The Christmas carcass
But I have to back step from here to tell you about the rest of my beach story because there are actually two parts. When I found the starfish and some really incredible shells, I had pretty much convinced myself that I had been divinely woken so that I may do so and was feeling pretty groovy and “Thank you, Father” about it. I was heading up the beach and back to the condo when I saw someone walking onto the beach out of the corner of my eye. Normally the corner of my eye is all anyone gets from me but just as I was about to pass by, I saw this person offload a large backpack and with a sleeping bag and sit down on the sand. And the same voice that had ordered me out of bed this morning very clearly said “Pay attention.” So I did.
Looking over, I saw an older gentleman with white thinning hair, sitting in the sand and smiling contentedly with a loaf of Wonder Bread in his lap. With the deep lines and grooves around the features of his face and the weathered appearance of his skin, he was obviously well traveled and not new to the transient lifestyle, This being such an affluent area, I have never seen a single transient here and I suspect that if anyone who even remotely looks homeless makes an appearance, they are promptly given a ride elsewhere. My first thought in looking over and paying attention to him, as I was told to do, I thought how sad it was that he was going to eat a loaf of Wonder Bread for Christmas and just as I was having that thought he sees me and says “Well lookie there! You found a starfish!”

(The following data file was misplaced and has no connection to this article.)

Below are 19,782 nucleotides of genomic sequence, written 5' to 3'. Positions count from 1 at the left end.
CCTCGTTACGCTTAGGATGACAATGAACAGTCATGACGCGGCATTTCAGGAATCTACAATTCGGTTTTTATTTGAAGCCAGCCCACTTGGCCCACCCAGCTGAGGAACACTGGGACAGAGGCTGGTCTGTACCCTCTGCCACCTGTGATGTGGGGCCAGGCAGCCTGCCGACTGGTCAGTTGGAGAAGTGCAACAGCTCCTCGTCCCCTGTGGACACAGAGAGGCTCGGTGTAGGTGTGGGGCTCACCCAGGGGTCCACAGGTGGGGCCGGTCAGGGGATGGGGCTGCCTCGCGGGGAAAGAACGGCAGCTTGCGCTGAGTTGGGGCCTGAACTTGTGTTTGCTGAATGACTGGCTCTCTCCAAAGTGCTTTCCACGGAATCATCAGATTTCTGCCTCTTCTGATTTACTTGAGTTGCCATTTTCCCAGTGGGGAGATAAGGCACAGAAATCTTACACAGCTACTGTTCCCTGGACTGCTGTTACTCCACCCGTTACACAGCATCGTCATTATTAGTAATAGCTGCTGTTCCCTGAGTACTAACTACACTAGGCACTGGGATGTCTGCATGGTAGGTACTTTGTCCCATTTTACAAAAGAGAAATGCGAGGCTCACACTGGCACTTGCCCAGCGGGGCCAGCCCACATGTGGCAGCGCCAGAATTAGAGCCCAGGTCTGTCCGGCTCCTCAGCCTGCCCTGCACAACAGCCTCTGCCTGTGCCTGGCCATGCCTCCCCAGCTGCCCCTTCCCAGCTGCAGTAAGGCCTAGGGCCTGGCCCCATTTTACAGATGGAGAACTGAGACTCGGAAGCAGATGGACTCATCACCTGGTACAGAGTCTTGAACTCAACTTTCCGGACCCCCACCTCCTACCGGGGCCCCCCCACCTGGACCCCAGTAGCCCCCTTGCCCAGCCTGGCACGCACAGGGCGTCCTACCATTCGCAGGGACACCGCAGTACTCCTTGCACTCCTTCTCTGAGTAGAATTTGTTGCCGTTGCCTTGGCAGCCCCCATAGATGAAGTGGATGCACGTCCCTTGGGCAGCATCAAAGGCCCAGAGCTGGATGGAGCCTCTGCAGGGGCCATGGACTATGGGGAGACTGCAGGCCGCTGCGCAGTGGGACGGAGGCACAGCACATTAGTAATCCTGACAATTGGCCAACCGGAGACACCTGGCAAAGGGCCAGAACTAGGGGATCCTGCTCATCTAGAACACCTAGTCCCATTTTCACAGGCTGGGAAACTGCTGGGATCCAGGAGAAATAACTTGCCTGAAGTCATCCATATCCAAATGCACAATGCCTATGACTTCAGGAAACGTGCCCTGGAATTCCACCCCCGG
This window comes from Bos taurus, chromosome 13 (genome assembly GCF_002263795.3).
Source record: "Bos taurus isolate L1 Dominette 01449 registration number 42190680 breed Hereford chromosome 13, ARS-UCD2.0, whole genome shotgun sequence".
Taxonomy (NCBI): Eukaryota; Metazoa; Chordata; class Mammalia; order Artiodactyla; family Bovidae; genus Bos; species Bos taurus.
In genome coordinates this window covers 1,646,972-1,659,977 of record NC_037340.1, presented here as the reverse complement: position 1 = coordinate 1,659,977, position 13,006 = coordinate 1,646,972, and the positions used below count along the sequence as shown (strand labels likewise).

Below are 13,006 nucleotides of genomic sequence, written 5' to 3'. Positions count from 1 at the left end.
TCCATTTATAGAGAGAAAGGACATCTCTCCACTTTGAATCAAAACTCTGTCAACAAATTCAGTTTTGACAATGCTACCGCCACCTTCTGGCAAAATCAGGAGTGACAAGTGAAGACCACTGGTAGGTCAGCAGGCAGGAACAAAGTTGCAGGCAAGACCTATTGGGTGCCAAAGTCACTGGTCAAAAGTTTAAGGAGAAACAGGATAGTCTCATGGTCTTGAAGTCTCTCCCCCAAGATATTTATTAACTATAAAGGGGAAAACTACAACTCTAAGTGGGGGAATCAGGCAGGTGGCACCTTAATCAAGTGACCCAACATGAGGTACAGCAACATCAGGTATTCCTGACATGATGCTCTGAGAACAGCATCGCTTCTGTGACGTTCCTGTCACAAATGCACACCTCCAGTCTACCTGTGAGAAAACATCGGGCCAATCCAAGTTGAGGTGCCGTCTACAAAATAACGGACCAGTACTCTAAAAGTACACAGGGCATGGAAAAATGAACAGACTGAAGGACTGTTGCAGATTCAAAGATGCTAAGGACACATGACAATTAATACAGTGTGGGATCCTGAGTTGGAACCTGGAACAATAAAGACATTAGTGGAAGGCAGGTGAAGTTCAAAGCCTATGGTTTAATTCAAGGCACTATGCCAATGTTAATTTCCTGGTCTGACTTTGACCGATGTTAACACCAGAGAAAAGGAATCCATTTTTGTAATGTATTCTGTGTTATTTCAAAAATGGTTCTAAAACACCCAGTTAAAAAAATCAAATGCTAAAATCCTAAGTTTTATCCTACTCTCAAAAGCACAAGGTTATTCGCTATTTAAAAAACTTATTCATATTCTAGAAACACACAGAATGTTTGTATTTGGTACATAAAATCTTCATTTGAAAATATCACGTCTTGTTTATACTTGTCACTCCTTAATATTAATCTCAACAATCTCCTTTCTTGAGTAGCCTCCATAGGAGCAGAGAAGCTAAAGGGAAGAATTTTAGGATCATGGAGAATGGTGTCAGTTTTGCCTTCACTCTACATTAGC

So of course I showed him my starfish and he spent a little time appreciating it and telling me about starfish that he had seen in places as he traveled around. He made it clear to me up front that he was not homeless but that he was a hitchhiker (the difference seemed to be significant to him) and that he had been a hitchhiker for 15 years, didn’t have any children, had been in every state except for Hawaii and Alaska and that he had just arrived in these parts having left Maryland when the cold weather set in. He told me many stories that I won’t recount here but they were all pretty good stories and a couple of times, when he was talking about something that had been a particularly well-timed or generous blessing for him, his very blue eyes would fill with tears in a way that almost made my own water.